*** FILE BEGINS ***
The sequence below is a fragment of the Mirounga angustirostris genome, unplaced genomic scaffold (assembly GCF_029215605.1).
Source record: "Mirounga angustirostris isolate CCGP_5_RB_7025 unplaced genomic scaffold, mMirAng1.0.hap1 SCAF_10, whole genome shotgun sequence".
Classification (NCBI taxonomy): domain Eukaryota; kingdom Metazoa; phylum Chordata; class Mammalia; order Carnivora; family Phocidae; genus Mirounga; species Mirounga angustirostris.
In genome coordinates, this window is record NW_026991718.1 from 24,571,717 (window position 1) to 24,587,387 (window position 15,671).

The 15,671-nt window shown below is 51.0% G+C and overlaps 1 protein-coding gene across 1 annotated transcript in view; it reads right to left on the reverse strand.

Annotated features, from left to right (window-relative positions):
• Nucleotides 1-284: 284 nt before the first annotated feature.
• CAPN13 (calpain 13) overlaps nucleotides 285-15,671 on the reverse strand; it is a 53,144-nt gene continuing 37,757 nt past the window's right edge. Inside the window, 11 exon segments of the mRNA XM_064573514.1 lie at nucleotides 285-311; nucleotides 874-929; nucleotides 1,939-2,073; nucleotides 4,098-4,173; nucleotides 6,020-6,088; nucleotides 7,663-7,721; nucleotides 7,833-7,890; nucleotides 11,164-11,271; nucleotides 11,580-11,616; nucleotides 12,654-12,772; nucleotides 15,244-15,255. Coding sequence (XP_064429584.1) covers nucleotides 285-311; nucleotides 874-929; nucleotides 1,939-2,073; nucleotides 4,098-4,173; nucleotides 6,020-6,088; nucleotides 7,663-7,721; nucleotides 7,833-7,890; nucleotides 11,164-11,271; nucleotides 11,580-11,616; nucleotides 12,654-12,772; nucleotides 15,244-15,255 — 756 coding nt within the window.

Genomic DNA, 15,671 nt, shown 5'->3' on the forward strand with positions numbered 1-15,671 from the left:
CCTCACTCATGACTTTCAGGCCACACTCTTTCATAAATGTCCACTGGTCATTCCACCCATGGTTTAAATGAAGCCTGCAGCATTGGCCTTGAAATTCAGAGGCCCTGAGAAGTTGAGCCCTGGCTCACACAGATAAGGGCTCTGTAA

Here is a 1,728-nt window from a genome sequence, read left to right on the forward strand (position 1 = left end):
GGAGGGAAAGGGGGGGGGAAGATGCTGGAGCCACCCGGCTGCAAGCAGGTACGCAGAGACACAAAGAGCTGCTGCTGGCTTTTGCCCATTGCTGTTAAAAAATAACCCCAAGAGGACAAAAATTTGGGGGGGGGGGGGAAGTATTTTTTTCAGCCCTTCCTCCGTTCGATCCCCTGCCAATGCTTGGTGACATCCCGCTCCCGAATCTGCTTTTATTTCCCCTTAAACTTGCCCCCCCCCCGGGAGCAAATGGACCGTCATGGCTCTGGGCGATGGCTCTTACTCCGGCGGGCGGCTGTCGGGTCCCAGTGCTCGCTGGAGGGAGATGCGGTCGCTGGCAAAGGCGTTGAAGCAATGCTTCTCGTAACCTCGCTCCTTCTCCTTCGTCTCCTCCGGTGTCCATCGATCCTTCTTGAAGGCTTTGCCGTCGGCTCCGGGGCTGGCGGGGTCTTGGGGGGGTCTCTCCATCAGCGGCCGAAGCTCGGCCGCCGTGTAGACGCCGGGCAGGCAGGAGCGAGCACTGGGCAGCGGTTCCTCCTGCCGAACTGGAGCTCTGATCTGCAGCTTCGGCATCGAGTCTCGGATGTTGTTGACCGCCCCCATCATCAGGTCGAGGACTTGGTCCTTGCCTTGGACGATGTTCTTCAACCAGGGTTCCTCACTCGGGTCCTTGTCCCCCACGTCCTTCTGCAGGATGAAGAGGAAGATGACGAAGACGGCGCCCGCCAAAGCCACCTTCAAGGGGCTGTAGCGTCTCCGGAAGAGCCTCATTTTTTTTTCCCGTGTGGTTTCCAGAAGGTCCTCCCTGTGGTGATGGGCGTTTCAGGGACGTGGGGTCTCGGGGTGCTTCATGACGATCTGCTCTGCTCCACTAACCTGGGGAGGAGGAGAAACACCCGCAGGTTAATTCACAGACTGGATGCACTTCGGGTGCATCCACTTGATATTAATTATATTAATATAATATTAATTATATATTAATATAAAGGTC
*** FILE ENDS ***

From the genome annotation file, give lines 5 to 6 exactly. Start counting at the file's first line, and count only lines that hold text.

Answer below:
The 15,671-nt window shown below is 51.0% G+C and overlaps 1 protein-coding gene across 1 annotated transcript in view; it reads right to left on the reverse strand.

Annotated features, from left to right (window-relative positions):